Pros and Cons of Pleading Guilty or Going to Trial

Every criminal defendant will need to make the decision whether to plead guilty or go to trial. While a criminal defense attorney can provide guidance on the options and potential outcomes, only the defendant can make the final decision.

Pleading Guilty: Pros

Most criminal defendants plead guilty as part of a plea bargain, where the defendant’s legal counsel negotiates with the prosecutor on a fair sentence. This can result in a lighter sentence or a lesser charge in exchange for a guilty plea.

Pleading guilty allows a criminal defendant to resolve a case more quickly and avoid the uncertainty of a trial. Juries can be unpredictable and more evidence may be uncovered by the prosecution; a guilty plea avoids this uncertainty.

Trials can be very expensive. If a defendant feels that he or she is likely to be found guilty, the expense of a trial can be avoided by a guilty plea.

Pleading Guilty: Cons

If you are innocent, pleading guilty means you may be subjected to fines or jail time for a crime you did not commit and being saddled with a criminal record for the rest of your life.

If you plead guilty to a crime with a statutory minimum sentence, you will be required to serve at least that minimum sentence.

A judge can overturn a plea deal and impose a longer sentence.

Going to Trial: Pros

The only way an innocent person can get justice after being charged with a crime is to go to trial. This is also the only way to avoid a criminal record.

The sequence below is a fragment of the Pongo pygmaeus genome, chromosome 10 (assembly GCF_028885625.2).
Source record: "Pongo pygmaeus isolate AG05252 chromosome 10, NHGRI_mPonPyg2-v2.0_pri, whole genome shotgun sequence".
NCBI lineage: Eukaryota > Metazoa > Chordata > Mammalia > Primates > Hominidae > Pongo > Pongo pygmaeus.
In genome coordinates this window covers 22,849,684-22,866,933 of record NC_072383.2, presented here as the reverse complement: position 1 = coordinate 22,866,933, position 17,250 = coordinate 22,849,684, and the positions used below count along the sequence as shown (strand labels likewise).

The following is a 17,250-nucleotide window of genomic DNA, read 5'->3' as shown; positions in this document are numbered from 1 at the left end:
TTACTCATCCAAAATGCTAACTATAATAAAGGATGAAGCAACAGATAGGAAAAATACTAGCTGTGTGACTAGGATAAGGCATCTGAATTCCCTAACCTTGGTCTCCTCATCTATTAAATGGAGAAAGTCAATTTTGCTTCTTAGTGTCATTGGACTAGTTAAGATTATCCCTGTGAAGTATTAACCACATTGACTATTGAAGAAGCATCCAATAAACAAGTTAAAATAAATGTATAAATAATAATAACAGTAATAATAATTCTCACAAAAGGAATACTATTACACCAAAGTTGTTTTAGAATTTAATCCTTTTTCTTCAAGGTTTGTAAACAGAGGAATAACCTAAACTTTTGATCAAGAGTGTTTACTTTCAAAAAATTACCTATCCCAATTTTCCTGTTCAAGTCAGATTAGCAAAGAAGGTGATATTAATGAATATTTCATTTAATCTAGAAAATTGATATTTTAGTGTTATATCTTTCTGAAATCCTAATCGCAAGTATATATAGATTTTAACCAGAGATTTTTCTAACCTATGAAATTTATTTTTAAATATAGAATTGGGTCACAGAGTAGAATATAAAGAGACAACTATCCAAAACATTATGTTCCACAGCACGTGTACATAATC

By going to trial, a defendant receives the benefits of his or her constitutional rights, including the presumption of innocence. The prosecution must prove every element of the crime beyond a reasonable doubt, a very high standard. If there has been police or prosecutorial misconduct, the case may be dismissed.

A defendant may receive a better deal from the prosecutor to plead guilty as the trial nears.

Going to Trial: Cons

One of the biggest disadvantages of a criminal trial is that a defendant’s fate lies in the hands of a judge or jury, and neither is predictable. With no plea bargain, a defendant faces the maximum penalty for the alleged crime.

Whether you are facing a serious federal white-collar prosecution, a state murder charge, or misdemeanor charges, The Cogdell Law Firm has the experience, knowledge and reputation you want for your legal team. When results matter most, contact Dan Cogdell at (713) 426-2244 or dan@cogdell-law.com.

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